For the past several days I’ve been talking about a change in mindset from a “work for the man” mentality to a “mind my own business” mentality.
It’s more important than ever to realize that whatever you do, wherever you go, wherever you show up to practice what it is you do in the world, you’re in business for yourself.
Some of you will even want to start a business. The question is, “How do you do it?” I’ve talked about the four steps.
You start with a set of core values and beliefs; things that you know to be true about how the world ought to be. Then you compare that to how the world really is. And the gap between how the world really should be according to your core values and beliefs and how it is according to reality around you, is where your cause will arise.
So with core beliefs and values, you add to that a sense of calling to step into the gap to do something about what’s not right about the world. To help, to lift, to create, to make something of your life: that would be your cause.
The final stage in starting your own business is conduit. In other words you need a way – services, products – to deliver to the people you’re trying to help, the help you’re trying to deliver.
For example if your calling is to be a songwriter, then your conduit is words; actually writing songs and finding ways to get those songs published, recorded, and then out the the public.
Let’s say that your cause and calling is to make widgets. Then you need a conduit; maybe a factory, a vendor, wholesalers, salespeople, marketing.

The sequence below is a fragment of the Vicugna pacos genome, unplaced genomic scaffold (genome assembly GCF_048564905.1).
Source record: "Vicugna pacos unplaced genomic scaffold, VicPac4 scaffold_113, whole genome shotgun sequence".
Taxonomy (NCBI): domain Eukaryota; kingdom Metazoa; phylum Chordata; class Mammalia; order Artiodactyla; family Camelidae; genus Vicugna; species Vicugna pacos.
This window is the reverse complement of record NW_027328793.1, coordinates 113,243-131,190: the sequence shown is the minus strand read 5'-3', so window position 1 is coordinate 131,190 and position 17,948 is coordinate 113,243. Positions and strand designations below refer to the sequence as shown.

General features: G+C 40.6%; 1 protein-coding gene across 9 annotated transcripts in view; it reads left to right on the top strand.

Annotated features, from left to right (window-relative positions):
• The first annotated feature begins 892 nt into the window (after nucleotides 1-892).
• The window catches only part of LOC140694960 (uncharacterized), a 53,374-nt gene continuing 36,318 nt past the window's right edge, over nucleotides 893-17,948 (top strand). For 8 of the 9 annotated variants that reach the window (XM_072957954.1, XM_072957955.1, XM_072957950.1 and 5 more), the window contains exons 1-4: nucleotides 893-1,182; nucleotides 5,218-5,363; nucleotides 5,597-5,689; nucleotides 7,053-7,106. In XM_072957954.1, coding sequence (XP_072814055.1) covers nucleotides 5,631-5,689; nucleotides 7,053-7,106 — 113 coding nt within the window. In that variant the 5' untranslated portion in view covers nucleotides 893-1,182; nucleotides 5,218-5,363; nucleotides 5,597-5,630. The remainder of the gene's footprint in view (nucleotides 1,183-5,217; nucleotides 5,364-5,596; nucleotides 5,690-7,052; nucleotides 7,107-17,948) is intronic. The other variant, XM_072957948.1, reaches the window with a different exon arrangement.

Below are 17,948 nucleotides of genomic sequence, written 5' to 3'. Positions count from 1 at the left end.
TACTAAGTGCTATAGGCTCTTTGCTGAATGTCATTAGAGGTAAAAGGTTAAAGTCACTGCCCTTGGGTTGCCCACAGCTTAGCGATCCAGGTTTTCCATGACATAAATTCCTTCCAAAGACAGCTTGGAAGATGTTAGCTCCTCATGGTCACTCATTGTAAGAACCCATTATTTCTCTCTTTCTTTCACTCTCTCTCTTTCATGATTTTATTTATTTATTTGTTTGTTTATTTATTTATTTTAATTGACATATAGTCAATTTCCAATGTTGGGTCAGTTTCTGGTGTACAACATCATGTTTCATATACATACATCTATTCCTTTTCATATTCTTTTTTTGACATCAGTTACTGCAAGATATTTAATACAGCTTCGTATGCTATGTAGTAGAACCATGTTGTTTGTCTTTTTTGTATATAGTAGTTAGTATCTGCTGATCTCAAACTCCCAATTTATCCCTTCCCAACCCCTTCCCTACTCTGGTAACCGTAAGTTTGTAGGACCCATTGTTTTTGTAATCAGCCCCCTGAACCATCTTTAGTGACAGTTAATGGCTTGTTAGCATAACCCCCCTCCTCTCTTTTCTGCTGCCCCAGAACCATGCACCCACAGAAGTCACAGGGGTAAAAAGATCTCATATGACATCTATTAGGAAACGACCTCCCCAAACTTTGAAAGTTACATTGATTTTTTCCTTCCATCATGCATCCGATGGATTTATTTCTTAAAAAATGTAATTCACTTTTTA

Maybe you’re calling and cause is to help the banjo replace the guitar. You’ll need a conduit for that. On and on this concept can go.
A conduit can be anything that helps you deliver your solution, your product, to as many people as possible who desperately want and need the solution you’re offering.
So think about it. If you’re sick and tired of sitting in the rush hour traffic, and would rather spend those hours in the day, week, and year investing in something important and productive, then just maybe you need to stop “working for the man” and start “minding your own business.”
People often ask me, “How do you do that when you’re already engaged in a job?” And I respond, “Everybody needs at least two jobs; the job they have, and the job they’re going to have.” And the job you’re going to have can be created while you’re engaged in the job you have. And one day there will be a moment of truth when your second job will begin to dominate and overtake your first job. And then you can make the leap into a new world and career.
But here is my warning: Everything great begins small, obscure, ignored, and under-funded. The challenge is to bootstrap your dream when no one else wants to be involved.